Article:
TIGER WOODS: Well, the shots that he was hitting back there‑‑ the middle one wasn't so bad because it was still played uphill. That's what we were talking about, where to miss it to that flag. And, yeah, it was a great shot. But the one to the right was just silly. We were talking about the flop shot he hits. He has a 64degree wedge, too. And so when he lays that thing open, it looks like it's actually faced backwards. He hits that thing, and I don't know how he doesn't hit himself. It's incredible.
What was the second part?
Q. Just him as a competitor?
TIGER WOODS: As a competitor? Oh, man, he's very, very competitive. He's feisty. He's determined. He always wants to win. It has served him well. He believes in himself an awful lot. And you see the chances he's taken over the years, the reason why he does that is because he knows he can do it and he has that belief.
And that's what has separated him. That's why he's won so many tournaments, that's why he's won so many Major Championships, is that he truly believes he can pull it off. That's what have you to have; you have to have that belief.
Q. From a personal standpoint, how hard has it been for the last three Aprils to be on the sidelines? Did you put distance between us and yourself, or did you watch on television? Or how hard was that?
TIGER WOODS: It was very difficult. Very, very difficult. The last two champions dinners I came up for, couple of years ago, it was really difficult because it was‑‑ Arnold wasn't doing well, and Jack and I helped him into the dinner where we were going to take our photo, and then I helped him over to his table and his seat where he was going to sit down for the dinner. And that was tough to see my friend like that.
And then last year to feel so uncomfortable just sitting, because my nerve was on fire, it was going down my leg and it was just burning. So the last couple of years have been tough.
Then I've watched every bit I possibly could. I love the Masters. I will always watch it. It's‑‑ I've played it, so I know where the guys are trying to hit the golf ball, and I said, whoa, that's going to be a tough one or, man, that's a hell of a shot, people don't realize how good that is. Things like that. I really enjoy that.
I enjoy the ambiance, the way the Masters Tournament really sets up for a dramatic finish. They know how to do it, and they do it right, from pin locations to tee setups. I just absolutely love watching it. It's more fun playing it, though.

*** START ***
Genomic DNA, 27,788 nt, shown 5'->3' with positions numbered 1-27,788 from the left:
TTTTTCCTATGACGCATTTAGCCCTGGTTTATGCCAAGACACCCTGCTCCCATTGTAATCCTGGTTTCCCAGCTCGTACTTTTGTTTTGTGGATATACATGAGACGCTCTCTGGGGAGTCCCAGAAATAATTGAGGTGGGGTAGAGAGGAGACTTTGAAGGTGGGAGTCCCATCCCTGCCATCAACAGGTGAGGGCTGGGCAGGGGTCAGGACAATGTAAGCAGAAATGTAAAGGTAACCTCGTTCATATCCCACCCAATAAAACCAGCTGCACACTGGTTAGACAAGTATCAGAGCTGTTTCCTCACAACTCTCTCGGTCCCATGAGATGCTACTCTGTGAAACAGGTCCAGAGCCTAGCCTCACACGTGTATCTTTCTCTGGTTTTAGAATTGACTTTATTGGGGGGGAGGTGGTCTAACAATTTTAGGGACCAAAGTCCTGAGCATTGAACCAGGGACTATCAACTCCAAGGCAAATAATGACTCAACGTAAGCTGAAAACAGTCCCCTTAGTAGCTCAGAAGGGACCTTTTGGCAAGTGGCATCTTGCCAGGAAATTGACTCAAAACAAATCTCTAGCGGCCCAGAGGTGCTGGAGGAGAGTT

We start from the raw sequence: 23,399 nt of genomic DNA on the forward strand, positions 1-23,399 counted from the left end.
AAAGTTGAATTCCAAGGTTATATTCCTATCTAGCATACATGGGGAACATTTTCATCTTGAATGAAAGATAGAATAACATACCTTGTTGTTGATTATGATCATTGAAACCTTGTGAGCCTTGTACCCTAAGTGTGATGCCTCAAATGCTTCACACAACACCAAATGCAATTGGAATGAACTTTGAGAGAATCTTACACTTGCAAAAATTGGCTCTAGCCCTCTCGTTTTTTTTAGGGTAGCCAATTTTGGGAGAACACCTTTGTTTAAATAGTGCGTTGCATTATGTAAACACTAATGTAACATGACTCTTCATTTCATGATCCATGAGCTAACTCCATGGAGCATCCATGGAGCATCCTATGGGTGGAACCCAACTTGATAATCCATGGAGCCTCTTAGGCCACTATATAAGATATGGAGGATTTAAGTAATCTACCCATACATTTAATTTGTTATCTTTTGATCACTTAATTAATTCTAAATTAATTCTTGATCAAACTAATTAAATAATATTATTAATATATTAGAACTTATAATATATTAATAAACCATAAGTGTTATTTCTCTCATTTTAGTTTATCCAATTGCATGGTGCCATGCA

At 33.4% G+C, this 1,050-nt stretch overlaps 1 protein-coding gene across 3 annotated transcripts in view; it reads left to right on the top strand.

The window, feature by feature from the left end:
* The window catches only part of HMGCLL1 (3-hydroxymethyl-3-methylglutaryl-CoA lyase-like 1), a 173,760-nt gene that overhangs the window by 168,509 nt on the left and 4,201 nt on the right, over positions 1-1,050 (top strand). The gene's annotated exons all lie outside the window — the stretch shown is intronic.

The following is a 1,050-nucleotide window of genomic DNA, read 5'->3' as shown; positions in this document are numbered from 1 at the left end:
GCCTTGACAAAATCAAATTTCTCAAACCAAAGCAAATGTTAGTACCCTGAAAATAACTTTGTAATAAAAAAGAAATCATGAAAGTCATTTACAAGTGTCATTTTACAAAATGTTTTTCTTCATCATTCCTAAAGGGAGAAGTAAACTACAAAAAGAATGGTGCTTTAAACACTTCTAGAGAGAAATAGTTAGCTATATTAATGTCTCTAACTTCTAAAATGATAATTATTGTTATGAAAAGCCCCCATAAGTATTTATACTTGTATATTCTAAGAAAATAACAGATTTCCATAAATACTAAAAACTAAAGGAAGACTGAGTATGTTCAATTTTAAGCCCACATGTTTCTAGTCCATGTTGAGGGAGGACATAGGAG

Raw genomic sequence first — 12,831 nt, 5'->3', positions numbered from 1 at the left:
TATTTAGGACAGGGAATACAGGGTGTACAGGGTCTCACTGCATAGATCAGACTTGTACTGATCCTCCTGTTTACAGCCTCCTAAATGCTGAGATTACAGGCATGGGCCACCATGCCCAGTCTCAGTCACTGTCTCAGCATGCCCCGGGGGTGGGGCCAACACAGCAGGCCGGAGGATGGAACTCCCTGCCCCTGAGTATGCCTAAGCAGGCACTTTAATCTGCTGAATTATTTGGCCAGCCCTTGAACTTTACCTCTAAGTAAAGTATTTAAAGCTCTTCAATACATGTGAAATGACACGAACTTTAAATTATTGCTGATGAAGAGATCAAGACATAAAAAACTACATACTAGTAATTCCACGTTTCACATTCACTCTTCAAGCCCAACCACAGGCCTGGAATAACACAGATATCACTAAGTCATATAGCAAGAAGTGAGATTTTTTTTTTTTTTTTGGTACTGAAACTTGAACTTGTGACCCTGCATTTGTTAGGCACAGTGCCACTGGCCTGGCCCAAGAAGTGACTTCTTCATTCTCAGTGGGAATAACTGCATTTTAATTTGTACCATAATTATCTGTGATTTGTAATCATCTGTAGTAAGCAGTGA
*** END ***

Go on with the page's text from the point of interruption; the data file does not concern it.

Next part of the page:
Q. Have you been able to‑‑ I know it's just been practice rounds, and the time you were here a while back it was pretty cold, but are you able to tell how much different it is compared to when you played here in 2015? Are you‑‑ got shorter irons into par‑4s or the par‑5s? Also, any tweaks in your equipment since Bay Hill?
TIGER WOODS: Yeah, I've tweaked my shafts in both my driver and 3‑wood. Course changes, there's been some resurfacing of greens since the last time I played. 12's a little bit different, 10's a little bit different.
As far as everything else, it looks like it's been here for 150 years. And that's just incredible how it's just‑‑ they do it. And my book is the same as it was in 2015, so there wasn't a lot of changes that we had to do in our prep. Mainly I just had to get used to the feel of playing off of a lot of uneven lies, different shot shapes I've been playing, and in Florida hitting the ball low all the time, now I have to bring the ball up.
And then on top of that how to drop the ball in with the correct spin on these greens. Where to miss it to certain spots. I've done a lot of that prep at home just thinking about it, setting up scenarios in my head where I need to be.
Q. You spoke about the high level of competition here. Do you feel like you'll have to play your best golf to win?
TIGER WOODS: I really hope I'm playing my best golf. This is a tournament I think that where experience does help a lot. I mean, I have played here and I've won here not playing my absolute best, but there's got to be a certain part of my game that's on. I think that this tournament really helps with having the experience and really understanding how to play this particular golf course.
I've played well over the years, I've won here a few times, but all those years that I've won, one part of my game has certainly stood out. And whether it's driving the ball like I did in '97 and putting it a couple years where I really putted well or hitting my irons and hitting a lot of greens, but not only missing, missing in the correct spots every single time, there's got to be some sort of certain part of my game that's got to be on, and hopefully this will be one of those weeks.
Q. You wrote recently that you think you've had a second lease on life, you are now a walking miracle. I wonder if you could expand on that and just give us an idea of how dark a place you were in and how far you've had to climb.
TIGER WOODS: Well, it's been a tough road. I've described a little bit of it, the pain of just sitting there and the amount of times that I've fallen because my leg didn't work or I just had to lay on the ground for extended periods of times. Those are some really dark, dark times.
The reason why I say I'm a walking miracle is that I don't know if‑‑ I don't know if anyone who has had a lower back fusion that can swing the club as fast as I can swing it. That's incredible. Some guys have said, yeah, I need to fuse my back so I can hit it harder. No, you don't want to go through that.
But that's why I say that. It is a miracle. I went from a person that's been‑‑ who really had a hard time getting up, walking around, sitting down, anything, to now swinging the club‑‑ you saw it at one of the Trackman's, 129. That is a miracle, isn't it?
THE MODERATOR: Well, ladies and gentlemen, thank you all very much. And, Tiger, we wish you every success this week.